Midyett: Most people don't care. Because they're not dwarves, so it doesn't matter to them.
NUVO: Another completely non-music related question. You have a meat rub!
Midyett: I do. I do.
NUVO: If I could make only one thing with that meat rub, what would be the most delicious thing I could make? What's the foolproof Midyett meat plan?
Midyett: Well it's great on steak. It's really great on any kind of beef. I would say if you get an 1 ½ inch thick strip steak and coat it - I tried to formulate it so that anything over an inch thick cut, you can't really overdo it - if you just coat an 1 ½ inch thick, bone-in strip steak, that should be great. I prefer strip steak to ribeye, but you could put it on a ribeye and it'd be just the same. You just cook it like normal, and it'll be great. It's awesome on beef, it's awesome on any game meat, venison, any of that stuff. I like it. I'm totally sold on that beef rub. It's good on pork and chicken and stuff too, but it's really made for beef.
NUVO: Besides cooking delicious meats, what do you do when you're not making music? I know you don't tour a ton; what else are you doing, job-wise, and how do you navigate that balance?
Midyett: That's a good question, because it's not super easy to do. Silkworm moved to Seattle in 1990, and we kind of went full-bore with things then through about '97. And we had full-timeish jobs until about '93 or '94, and then we toured an awful lot for about three years. We realized at a certain point, we could keep doing this, but at a certain point, it's not going to be fun. And when it's not fun, then you're not liking making music anymore and that sucks. So we thought, let's hold up. Let's develop ourselves as human beings, [laughs], go back to school. Andy went to law school. I got an engineering degree. Michael got a real job. We thought, let's become adults to some extent, and then keep doing this. We figured out a balance there.
As we've gotten older, it's become even more difficult to do it. Everybody has kids; our jobs, we have more responsibility. I own a company with a friend of mine. We do some consulting, everything from advertising to some website design work. Before that I was a trader; I worked in electronic trading for a company here in Chicago for a number of years. And Andy's a lawyer. So, you just squeeze it in. It's the kind of occupation where there's space in our lives; we can't afford to do it full time, and we wouldn't want to do it full time, I don't think, because of the compromises you have to make to even make a run at that. They're significant. It gets weird when you have another job, anyway. So it's good, maybe, that we're in no position to make it our lives work.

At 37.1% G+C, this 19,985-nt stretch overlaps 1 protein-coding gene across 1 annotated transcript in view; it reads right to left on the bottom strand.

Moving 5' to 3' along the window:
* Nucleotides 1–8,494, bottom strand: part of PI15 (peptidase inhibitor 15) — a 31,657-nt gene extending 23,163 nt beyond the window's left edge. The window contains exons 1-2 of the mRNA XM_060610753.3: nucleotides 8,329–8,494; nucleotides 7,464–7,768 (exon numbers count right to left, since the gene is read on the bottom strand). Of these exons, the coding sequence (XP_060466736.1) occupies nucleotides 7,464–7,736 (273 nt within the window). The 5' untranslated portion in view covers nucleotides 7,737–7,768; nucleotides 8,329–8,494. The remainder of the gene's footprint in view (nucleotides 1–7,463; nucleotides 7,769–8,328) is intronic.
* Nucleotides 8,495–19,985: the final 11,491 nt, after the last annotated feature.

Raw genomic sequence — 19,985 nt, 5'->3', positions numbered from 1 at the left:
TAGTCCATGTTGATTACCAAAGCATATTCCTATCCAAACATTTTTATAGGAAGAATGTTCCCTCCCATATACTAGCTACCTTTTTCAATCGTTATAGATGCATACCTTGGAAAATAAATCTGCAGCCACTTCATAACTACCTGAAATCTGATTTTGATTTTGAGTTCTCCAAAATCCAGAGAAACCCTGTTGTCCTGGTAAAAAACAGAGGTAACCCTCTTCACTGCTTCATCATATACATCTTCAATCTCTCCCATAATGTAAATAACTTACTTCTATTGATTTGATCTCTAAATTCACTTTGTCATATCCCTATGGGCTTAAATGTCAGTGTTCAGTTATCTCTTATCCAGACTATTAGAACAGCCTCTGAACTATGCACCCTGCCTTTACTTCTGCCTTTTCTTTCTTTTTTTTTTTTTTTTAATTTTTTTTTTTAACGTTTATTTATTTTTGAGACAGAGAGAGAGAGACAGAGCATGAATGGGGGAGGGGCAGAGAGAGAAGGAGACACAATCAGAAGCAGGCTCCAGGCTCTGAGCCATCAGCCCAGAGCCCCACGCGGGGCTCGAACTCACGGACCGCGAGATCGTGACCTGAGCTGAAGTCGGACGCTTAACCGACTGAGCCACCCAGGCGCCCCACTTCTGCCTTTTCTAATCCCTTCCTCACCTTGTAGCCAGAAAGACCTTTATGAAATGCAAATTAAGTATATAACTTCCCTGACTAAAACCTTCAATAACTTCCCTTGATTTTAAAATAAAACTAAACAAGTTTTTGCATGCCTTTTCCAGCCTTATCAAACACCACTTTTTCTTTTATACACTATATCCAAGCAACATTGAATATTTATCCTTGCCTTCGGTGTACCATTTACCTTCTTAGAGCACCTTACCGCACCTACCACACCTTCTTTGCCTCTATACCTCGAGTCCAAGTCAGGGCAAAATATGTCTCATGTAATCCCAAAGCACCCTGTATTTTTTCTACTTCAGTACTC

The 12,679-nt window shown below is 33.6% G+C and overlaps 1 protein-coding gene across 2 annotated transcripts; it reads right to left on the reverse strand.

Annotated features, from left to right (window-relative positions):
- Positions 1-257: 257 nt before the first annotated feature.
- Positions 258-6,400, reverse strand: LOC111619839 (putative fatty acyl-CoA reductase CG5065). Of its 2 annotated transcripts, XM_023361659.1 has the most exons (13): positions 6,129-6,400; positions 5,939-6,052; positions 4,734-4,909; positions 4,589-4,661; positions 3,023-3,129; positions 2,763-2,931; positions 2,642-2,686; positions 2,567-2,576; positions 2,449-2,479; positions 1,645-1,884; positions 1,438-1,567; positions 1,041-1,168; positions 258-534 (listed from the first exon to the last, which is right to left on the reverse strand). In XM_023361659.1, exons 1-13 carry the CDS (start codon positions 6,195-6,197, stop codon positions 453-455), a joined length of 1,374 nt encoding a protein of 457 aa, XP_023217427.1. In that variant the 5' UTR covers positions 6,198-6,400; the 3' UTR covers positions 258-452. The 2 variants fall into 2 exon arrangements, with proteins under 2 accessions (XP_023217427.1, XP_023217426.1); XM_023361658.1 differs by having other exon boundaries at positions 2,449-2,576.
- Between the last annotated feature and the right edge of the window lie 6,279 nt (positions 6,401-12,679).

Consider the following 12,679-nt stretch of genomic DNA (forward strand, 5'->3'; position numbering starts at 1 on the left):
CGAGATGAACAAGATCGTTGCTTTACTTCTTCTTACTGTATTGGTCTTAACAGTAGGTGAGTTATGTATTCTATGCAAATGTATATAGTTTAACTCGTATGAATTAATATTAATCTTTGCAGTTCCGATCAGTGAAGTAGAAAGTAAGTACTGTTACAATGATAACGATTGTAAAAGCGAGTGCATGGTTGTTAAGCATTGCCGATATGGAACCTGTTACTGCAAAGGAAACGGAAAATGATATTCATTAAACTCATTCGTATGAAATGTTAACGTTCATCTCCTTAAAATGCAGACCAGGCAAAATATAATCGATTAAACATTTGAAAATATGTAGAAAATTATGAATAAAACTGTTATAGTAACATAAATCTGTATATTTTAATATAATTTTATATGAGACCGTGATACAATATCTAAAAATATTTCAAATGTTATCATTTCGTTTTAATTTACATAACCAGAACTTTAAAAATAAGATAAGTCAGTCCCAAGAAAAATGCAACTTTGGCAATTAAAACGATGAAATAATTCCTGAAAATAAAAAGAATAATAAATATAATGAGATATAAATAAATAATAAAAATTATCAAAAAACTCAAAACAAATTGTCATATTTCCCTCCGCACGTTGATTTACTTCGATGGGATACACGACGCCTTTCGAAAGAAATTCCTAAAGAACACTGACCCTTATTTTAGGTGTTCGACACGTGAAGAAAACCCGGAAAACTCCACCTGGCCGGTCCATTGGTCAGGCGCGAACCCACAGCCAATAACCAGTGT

But it's not a hobby. It's not like playing golf. It has a lot more meaning than that, and it occupies a lot more mental space than that would. Unless you're really serious about golf, so. I don't know what to call it. I guess it's an avocation.
NUVO: You guys seem to thoroughly have your shit together.
Midyett: I don't know about that.
NUVO: It seems impressive. From afar and over a phone.
Midyett: Well good. I'm glad that illusion is intact.
NUVO: I wonder about the experience of being in a band with a cult following. The people that like Bottomless Pit and Silkworm - well, they don't like Bottomless Pit and Silkworm. They love them. There's not really an in between - if you know about those bands, you love them. But I guess you really haven't experienced it being another way, for multiple decades.
Midyett: The only two things I know are complete obscurity and ... Like you said, most people don't know, don't care. But people who know and care tend to really be into it. And that's awesome. I can honestly say that we never, ever had designs on it being anything more than it is, which is just an outlet for us, and a way for us to express ourselves and really just chase this rush that playing rock music gives you. And we've been able to get that out of it, the whole time. So we've always felt successful on our journey. And the fact that other people are as in to it as they are is great. It would be too bad if we had wanted to be hugely popular and make a bunch of money off of [this], because then we'd be sort of failures. [laughs] Fortunately ... And I don't think we had our sights set low. It hasn't been easy to keep doing it all these years, and I think that we've done it to a certain standard of quality that I'm really happy [about.] I'm really happy that we're still able to have the focus and energy to do this the way we do it.
For a long time ... Andy and I grew up in Montana in the '80s, and we had to make all of this for ourselves. There was nothing there that helped us do it, other than fellow travelers. So we got pretty calloused. And we've always been really insular, creatively. But at a certain point for me, especially after Michael made the Silkworm website, I started to realize, there's this community of people who is really into it. And I took some comfort in that, and I enjoyed getting to know those people and finding out that they're all reasonable, good human beings. That made me feel good.
So, I like it! I'm totally fine with it. And I'm glad there's someone out there listening.